Basesero are a people living far into the interior of what is today called Karongi district- former Kibuye. They have a long hard history, emanating from the 1994 genocide against the Tutsi that a good reader may have heard of, at least vaguely.
They fought the Interahamwe militia single handedly until they were tricked to succumb to death, by the very people they expected to save them. These were government soldiers and ‘presumably’ the French.
It is this story that compelled The New Times Rwembeho Stephen, to take the venture into one of the remotest part of the Western province-Bisesero. The place was called so because it was initially an impenetrable bush.
A few days before the 15th commemoration of the genocide against the Tutsi I arrived in Karongi town only to find the place virtually disserted. It was Gacaca Day and on such a day, every Rwandan is supposed to attend the sessions in person.
So, understandably business had come to a halt, yet I wanted to find my way to Bisesero. When I was growing nervous and running short of options, I saw a young man at a petrol station parking a motor bike.
I approached him and we agreed that he takes me to Bisesero after paying ten thousand Francs. I did not bargain since there was no alternative.
We started of the long journey down a rough road-filled with stones and rocks. We drew ‘contours’ as we rode a long Lake Kivu as if we were in a ‘Movie play’.
The two hours of travel was so tiresome that sometimes, I had to call my friend to stop in disguise that I wanted to take photos.
I was feeling real pain, and whenever I tried stretching my legs to relax a bit, I touched the ground which was more dangerous.
No sooner had he told me that we were left with about ten kilometres to reach our final destination, than our motor bike got a puncture.
Fortunately, my friend had all it takes to fix it again. But of course the stop over was a blessing in disguise. I took time to capture some good pictures of the scene, talked to some boys looking after cows and stretched my paralyzed muscles.
We were back on our bike and in some minutes we were in Bisesro. It is a two hours drive from Karongi town. This time you could not tell the difference between our skin colour and that of the soil. The road was so dusty.
We had however become accustomed to it and it was more of a fun than fatigue. The first sight was of the memorial site located at the top of a mountain-inside you get to know the horrible story of the Basesero’s resistance and death.
Time was not my best ally since I had to find my way back to Karongi town, where I could lodge until next day.
In Bisesero, it was a different day compared to Karongi. People were involved in Umuganda (community work) - I however managed to continue with my work as planned.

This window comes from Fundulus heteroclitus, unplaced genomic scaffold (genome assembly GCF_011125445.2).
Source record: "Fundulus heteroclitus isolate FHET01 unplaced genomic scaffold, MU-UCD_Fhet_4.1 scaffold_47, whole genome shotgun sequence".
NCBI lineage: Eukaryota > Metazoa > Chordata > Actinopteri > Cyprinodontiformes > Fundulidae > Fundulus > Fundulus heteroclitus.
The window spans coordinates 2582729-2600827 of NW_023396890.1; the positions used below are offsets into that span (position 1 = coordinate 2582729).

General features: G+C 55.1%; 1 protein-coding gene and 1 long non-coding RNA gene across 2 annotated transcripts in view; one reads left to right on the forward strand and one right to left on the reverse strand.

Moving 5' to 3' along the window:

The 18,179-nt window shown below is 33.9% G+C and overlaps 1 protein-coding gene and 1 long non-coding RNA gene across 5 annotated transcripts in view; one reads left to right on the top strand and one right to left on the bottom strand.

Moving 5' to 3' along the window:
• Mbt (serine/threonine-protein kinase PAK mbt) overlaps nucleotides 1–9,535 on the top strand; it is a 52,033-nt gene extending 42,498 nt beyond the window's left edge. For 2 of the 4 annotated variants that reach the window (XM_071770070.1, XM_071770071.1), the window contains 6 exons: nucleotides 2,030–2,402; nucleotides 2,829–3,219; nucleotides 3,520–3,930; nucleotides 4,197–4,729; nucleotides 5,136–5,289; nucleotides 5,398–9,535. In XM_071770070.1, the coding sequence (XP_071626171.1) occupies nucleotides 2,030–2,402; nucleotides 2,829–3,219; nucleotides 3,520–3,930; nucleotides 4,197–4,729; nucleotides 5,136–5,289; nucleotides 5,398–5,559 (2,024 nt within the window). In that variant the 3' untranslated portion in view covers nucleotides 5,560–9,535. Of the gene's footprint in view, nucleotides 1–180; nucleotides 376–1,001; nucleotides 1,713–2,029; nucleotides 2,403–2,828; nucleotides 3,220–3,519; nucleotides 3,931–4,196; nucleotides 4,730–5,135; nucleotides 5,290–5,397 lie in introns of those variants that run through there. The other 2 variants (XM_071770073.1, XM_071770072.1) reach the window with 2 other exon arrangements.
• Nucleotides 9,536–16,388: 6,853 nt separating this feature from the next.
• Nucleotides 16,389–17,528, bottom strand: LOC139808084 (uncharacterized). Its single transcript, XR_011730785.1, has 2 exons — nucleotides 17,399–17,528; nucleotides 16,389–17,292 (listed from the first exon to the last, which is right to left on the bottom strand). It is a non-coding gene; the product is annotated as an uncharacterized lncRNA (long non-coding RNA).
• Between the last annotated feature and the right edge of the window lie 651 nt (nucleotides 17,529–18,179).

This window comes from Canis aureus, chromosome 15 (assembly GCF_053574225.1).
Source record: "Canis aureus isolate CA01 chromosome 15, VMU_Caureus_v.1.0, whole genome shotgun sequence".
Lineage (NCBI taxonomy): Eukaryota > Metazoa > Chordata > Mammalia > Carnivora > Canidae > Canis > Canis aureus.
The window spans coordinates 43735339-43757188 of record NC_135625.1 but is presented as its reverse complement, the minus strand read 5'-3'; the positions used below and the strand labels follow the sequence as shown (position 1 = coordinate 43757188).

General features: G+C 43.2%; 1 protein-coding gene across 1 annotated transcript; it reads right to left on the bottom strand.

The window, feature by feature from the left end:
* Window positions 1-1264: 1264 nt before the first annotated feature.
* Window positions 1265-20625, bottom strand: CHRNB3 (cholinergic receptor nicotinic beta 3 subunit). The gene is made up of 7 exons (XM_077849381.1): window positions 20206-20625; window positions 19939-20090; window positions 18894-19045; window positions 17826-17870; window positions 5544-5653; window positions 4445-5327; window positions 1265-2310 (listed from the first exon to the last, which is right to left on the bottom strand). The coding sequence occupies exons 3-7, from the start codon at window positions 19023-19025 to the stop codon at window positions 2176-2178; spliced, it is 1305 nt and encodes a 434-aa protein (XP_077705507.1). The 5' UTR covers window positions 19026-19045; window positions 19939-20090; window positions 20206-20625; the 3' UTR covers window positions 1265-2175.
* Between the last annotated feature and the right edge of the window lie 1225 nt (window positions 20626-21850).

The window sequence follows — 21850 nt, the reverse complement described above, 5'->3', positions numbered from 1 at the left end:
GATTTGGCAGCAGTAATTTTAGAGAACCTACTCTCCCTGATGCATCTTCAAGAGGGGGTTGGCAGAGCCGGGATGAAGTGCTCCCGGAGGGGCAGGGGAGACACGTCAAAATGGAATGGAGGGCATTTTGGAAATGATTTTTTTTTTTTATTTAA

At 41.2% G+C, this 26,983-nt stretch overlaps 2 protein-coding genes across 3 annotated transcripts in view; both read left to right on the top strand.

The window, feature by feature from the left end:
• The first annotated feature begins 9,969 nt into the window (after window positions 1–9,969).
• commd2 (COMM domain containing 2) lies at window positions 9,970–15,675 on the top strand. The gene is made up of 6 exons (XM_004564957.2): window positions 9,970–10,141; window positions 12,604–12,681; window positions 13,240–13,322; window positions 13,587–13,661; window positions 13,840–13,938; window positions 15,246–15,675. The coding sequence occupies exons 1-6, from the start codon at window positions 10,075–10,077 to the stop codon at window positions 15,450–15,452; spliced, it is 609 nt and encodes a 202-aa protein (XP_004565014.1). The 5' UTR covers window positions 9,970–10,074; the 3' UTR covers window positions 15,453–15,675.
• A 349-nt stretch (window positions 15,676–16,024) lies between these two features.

I met two old men aged between 60 and 70.
We sat down and had a long chat. This was of course after getting permission from the Mudugudu leader, since it was time to work. Kazimiri Jean and Rutinduka Nipomscene had a lot to say about the genocide and how they survived.
Here is the story: “(Kazimiri) We had very difficult time during the genocide. As you can see, this place is predominantly inhabited by the Basesero Tutsi.
This kind of isolation was both the background of our resistance to the enemies (interahamwe), and also our undoing since it was easy to target an isolated group.
Attacks could come from down the hills (points the direction) towards us here. We only had traditional weapons to fight with- that is spears, machetes, arrows and bows, etc.
The Interahamwe could come in thousands to attack us, but we repelled them several times using the same weapons and rolling down stones towards their positions.
We could send some of boys to join them down the mountains so that we get to know what they planned for the following day- you know spying on them. We hand instinctively acquired military skills of survival.
If it was not for the White military men who tricked us, we would who have given them bloody nose, until probably the Inkotanyi came to save us (Intervenes Rustinduka).
There came some white soldiers and we naively assumed they had come to save us. You know we could hear that they were some United Nations soldiers here to assist the troubled.
Little did we know that they had come to trick us to hell! The next day after their arrival, we were attacked by all sorts of armed men, with heavy machine guns and other weapons. Our resistance was reduced to zero since we could not fight back such a big force.
You can see this place is surrounded by mountains and very remote- we had no escape route. Women and children were the first to be butchered and then men followed. In fact we almost have no women survivors; they were all killed because they could not manage to run away.
It was as bad as that. Indeed, we had no women to marry after the genocide and we were forced to those down the valleys. They marry are the ones you see here with us today-only a handful lucky men have Basesero women.
We are however undergoing a complete change, which is why we do not see any problem with such marriages. Our community was reduced to ashes; it can’t just come back over night. We also live with the people that killed our wives and children.
They are here (he points at one former Interahamwe). After Gacaca trials, most of them returned into the community and hopefully they won’t misbehave again.”